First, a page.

Making Christmas season memorable
As the Christmas season reaches fever pitch, employers need to remind employees of the various risks associated with drug-use, harassment, and the irresponsible consumption of alcohol in the workplace.
However, these are not the only things employers should keep in mind. Employers should also keep the following in mind regarding their workers at this time of the year:
Give an appropriate gift: ‘secret santa’ is a common practice during the silly season, and whilst it is intended to be a light-hearted bit of fun, inappropriate gifts could result in workplace complaints. To ensure employees don’t receive a secret santa gift they’ll want to keep a secret, employers should consider the following:
l Gift-related complaints should be taken seriously and investigated accordingly. l Discourage employees from giving presents that may be misinterpreted. l Consider having the secret santa choose from a list of gifts nominated by each employee. l Ensure equality in gift giving — set a budget and make sure everyone sticks to it!
Preventing Christmas departures The Christmas break is a time to relax, unwind, and most importantly, to reflect. It is not surprising then that it is also a time when employers see a spike in resignations. To ensure your employees return after the Christmas break, it is worthwhile considering the following: l Discuss next year’s prospects and acknowledge employees’ contributions to the business. l Organise a New Year event — make coming back to work something to look forward to. l Deal with HR or role issues before the break — don’t leave problems unresolved.
How to manage employees without leave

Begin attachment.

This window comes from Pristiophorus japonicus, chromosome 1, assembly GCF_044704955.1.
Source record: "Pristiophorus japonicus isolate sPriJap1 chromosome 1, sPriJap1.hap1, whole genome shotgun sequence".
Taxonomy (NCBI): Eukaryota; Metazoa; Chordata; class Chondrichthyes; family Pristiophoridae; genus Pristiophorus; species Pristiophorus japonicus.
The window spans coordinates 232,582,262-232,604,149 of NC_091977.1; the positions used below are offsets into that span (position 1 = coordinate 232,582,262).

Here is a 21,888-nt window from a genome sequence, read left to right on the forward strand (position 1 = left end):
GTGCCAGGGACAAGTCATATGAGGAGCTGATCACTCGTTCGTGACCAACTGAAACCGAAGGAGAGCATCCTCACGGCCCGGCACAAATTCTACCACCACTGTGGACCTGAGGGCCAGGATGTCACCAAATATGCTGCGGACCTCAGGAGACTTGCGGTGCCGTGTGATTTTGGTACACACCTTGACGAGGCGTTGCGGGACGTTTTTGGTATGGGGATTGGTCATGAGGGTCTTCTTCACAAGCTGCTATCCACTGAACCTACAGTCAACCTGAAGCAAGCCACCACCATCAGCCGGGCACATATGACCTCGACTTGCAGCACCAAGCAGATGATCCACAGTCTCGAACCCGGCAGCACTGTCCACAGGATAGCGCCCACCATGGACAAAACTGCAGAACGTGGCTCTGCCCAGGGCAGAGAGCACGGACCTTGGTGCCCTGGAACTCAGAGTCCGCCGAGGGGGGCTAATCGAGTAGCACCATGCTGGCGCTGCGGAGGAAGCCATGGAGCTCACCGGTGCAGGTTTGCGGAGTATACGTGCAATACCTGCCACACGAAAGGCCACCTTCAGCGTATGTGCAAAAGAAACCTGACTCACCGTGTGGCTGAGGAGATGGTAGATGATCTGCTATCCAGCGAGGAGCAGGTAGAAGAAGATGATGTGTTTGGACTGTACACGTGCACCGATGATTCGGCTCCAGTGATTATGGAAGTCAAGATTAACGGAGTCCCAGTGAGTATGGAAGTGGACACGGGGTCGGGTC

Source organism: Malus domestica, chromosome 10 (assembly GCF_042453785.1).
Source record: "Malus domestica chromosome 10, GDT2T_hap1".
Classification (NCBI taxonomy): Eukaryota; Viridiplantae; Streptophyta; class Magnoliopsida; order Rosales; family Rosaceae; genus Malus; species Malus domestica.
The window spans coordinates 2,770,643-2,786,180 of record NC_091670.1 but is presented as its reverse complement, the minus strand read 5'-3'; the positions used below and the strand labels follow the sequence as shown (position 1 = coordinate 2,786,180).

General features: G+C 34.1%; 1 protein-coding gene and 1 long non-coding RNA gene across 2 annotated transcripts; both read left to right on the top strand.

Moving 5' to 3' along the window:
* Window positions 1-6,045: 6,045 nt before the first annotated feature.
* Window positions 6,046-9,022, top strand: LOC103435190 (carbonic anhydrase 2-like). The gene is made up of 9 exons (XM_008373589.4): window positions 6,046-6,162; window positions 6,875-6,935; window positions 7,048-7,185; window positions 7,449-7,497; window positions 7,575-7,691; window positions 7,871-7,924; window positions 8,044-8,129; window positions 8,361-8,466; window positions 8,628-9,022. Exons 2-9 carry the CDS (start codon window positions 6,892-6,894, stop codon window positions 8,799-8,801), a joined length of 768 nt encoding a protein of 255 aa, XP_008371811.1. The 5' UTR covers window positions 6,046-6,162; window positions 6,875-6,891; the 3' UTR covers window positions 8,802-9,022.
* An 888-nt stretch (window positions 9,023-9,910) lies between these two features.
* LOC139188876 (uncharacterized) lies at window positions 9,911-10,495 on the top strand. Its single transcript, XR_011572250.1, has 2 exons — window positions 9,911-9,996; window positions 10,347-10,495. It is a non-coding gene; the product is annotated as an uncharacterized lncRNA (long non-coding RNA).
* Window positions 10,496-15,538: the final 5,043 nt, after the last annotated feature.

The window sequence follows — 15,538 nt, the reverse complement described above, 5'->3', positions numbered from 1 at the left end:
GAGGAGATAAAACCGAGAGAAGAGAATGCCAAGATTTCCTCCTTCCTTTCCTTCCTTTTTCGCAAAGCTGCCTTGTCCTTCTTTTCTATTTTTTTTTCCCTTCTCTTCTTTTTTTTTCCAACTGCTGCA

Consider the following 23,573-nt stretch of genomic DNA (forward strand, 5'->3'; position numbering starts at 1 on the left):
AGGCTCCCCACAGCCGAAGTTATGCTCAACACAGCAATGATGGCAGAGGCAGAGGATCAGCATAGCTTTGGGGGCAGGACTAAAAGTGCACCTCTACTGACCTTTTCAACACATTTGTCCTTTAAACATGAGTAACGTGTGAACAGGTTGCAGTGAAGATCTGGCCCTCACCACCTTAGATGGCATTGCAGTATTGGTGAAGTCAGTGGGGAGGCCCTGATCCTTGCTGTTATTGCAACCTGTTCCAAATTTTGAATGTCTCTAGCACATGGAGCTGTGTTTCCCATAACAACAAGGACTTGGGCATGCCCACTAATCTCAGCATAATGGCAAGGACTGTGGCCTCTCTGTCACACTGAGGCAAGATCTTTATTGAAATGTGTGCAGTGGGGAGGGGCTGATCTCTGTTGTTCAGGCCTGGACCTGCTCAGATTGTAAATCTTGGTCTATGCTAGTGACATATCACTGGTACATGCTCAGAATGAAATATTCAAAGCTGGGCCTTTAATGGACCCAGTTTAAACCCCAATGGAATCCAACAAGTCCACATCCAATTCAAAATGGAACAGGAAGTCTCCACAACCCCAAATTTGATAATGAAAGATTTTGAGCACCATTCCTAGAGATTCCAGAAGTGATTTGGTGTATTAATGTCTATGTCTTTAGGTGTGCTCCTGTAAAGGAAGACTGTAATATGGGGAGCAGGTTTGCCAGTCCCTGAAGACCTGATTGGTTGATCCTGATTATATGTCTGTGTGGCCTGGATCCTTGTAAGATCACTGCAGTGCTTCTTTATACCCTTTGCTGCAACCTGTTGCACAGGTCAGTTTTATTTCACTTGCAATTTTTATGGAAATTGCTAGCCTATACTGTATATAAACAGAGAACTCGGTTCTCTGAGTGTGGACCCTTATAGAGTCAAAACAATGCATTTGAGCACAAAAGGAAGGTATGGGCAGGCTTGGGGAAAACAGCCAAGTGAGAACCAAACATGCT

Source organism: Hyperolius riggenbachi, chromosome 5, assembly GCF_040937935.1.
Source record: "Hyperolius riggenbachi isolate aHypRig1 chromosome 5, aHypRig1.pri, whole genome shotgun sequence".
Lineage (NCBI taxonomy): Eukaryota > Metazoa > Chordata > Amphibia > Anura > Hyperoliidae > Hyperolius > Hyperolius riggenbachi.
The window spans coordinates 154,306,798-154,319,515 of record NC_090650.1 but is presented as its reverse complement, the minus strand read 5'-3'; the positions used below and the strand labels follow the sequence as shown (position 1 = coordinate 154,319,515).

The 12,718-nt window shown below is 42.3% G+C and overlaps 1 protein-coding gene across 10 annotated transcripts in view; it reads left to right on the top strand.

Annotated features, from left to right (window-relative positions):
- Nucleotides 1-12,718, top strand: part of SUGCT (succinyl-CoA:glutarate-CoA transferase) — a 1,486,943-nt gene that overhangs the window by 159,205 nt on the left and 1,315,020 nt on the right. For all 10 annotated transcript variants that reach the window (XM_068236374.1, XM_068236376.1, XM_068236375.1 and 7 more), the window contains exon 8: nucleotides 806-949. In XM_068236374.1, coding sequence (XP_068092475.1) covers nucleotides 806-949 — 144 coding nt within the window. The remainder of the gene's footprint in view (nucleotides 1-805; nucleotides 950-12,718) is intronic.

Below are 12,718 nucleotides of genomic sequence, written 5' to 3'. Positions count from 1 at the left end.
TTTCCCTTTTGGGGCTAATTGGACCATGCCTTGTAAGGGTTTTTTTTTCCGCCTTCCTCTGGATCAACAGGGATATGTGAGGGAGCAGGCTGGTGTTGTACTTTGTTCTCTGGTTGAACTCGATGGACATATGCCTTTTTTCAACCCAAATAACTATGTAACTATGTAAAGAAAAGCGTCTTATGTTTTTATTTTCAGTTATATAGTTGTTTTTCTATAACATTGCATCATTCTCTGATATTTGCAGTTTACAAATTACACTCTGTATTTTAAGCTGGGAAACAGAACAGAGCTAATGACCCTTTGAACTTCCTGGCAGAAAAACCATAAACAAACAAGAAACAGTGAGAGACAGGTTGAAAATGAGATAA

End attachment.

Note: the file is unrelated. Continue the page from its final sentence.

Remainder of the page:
How do you handle an employee who has not accrued enough annual leave during Christmas business closures? Unfortunately for employers, if employment contracts do not specify what to do in this situation, employees are not required to take unpaid leave.
If you find yourself in this situation, the following three options may be presented to employees: l Take advanced annual leave (against the leave they will accrue in future); l Take unpaid leave (though, as mentioned above, this is not a requirement); l Work as a “skeleton staff” member.
Christmas season procedures It’s a great time of year, the days are long and warm and we are having a good time, generally. This is the perfect opportunity to show employees how valued they are and thank them for their commitment throughout the year. It also provides the chance to spend time with your team and get to know them personally.
Unfortunately things can and do go wrong, so preparation is key.
Here are five tips to avoid problems and make sure the party is fun and enjoyable for all: Revisit your policies and procedures relating to discrimination, sexual harassment, drugs and alcohol, bullying and code of conduct; send an email to staff reminding them of their obligations under the company policies and procedures and if you haven’t rolled out training in the last 12 months, maybe think about refresher training; Ensure invitations have a start and finish time; Consider issues that may arise and have preventative measures in place;
Nominate senior members of staff to monitor behaviours during the party and if needed close the bar for half an hour.
All this said, embrace the spirit of Christmas and take time to know your people.
— Various sources
It is risky to take alcohol in the workplace, thus production and employee relations could be affected.